How would you spend $700 billion? Congress has to decide this month.
One simple solution would be for Congress to extend the Bush-era tax cuts for households with incomes over $250,000 for another decade. That would use up all $700 billion.
I feel bad for Congress. Lawmakers are under a lot of pressure to extend these tax cuts by New Year’s Eve when they expire. Of course, it’s similar to my teenage daughter who spent all weekend goofing off and was up late on Sunday night doing her homework. She’s feeling pressure, too.
Congress must decide by year’s end whether to give these high-income households an extravagant holiday package. These are the same fortunate people who gave Congress those memorable campaign contributions in September and October. Members of Congress, at least those who won their re-election campaigns, may be feeling generous.
On the other hand, opinion polls show that the U.S. public strongly supports letting the tax cuts for high-income households expire. We’ve got a list of other priorities, such as fixing our infrastructure, reducing our energy bills, and reducing the deficit.
Congress has been putting off this decision all year. But if lawmakers are mindful of America’s best interests, it shouldn’t take long to make their decisions.
It’s the choice between putting “chicken in every pot” or putting a Bentley in every Wall Street banker’s garage by extending tax cuts for the richest Americans.
Congress could extend tax cuts for the wealthy so that every affluent U.S. teenager could receive free Justin Beiber tickets once a year for life. Or lawmakers could extend unemployment insurance at a time when every available job has five applicants.
We need a combination of paying down the debt and making strategic investments that will strengthen our economy. Borrowing during hard times and making smart investments could boost future productivity and create good jobs in the process.
Such investments could include reducing our dependence on foreign oil, repairing our aging infrastructure, retrofitting buildings to make them energy-efficient, and ensuring that our children have the skills they need to participate in the new economy. These kinds of investments would pay for themselves quickly in increased productivity and tax revenues to pay down debts.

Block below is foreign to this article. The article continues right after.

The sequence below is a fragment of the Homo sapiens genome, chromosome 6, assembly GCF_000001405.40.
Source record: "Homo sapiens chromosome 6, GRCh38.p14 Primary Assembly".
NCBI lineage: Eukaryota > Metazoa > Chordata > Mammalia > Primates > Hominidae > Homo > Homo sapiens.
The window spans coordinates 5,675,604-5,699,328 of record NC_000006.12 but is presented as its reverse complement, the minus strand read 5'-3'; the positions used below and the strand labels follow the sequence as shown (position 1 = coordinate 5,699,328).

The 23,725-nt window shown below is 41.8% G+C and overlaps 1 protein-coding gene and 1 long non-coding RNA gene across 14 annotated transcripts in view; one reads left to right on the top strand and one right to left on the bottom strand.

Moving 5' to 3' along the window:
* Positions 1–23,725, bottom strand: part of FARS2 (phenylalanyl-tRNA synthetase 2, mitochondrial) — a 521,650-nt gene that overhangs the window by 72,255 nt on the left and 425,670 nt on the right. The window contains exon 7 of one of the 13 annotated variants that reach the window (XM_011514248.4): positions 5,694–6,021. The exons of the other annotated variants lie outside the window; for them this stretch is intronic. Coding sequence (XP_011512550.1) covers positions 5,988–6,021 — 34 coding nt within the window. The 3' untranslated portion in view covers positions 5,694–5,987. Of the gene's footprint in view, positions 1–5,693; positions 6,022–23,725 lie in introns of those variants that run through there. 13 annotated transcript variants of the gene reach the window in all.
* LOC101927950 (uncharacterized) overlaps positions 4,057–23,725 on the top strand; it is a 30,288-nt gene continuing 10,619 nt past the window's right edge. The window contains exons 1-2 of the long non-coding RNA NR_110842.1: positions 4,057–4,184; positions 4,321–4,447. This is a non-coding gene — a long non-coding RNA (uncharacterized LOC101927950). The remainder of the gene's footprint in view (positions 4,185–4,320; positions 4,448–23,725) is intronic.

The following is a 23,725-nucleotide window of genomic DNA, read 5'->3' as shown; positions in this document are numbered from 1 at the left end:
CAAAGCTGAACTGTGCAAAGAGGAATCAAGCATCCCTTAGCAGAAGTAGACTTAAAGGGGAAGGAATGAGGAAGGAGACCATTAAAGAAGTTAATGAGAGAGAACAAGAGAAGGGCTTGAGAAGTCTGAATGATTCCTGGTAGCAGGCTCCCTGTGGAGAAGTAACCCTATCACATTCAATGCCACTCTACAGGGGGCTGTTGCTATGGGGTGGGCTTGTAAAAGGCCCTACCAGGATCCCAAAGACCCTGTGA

So, what could we do with $700 billion over the next decade?
Well, we could build 107,666 new green schools, at the estimated cost of $6.5 million per school. These could replace energy-inefficient schools, generate millions of jobs in the real economy, and create healthy learning environments for the next generation.
Or we could weatherize every home in the United States. The estimated cost of retrofitting all of our 129 million residential units to geographically appropriate standards is $650 billion. This would greatly reduce the need for imported oil and new power plants–and save residents billions of dollars in future energy costs.
How about fixing every substandard bridge? The American Society of Civil Engineers argues we need a 30-year plan to fund needed repair, renovation, or construction of our nation’s deficient bridges. Seven hundred billion dollars would cover the investment needed for the next 41 years.
We could fund a “G.I. Bill” for the next generation, providing 14 million college scholarships for eligible graduating seniors. Making a bold investment in the next generation, like we did with the post-World War II generation, would have enormous pay back.
Almost every state in the union is facing huge budget deficits. The Great Recession has taken a hit against state tax revenues. A percentage of the $700 billion could help strapped states maintain essential services, and employ enough police officers, fire-fighters, and teachers to keep their communities safe and constituents educated.
Congress is truly in a bind. Should the nation borrow $700 billion to help the wealthy, $826 billion if we include interest costs? Or should we pay down the deficit, help ourselves at the state level, and invest in the infrastructure for future prosperity?
Congress is waffling. Our representatives and senators are talking about a compromise of extending the high-income tax cut for two years. This would cost $67 billion.
What would you do with $67 billion? Lawmakers may need our help to make a wise decision.
Chuck Collins is a senior scholar at the Institute for Policy Studies where he directs the Program on Inequality and the Common Good. He is the co-author, with Bill Gates Sr., of Wealth and Our Commonwealth: Why America Should Tax Accumulated Fortunes. www.ips-dc.org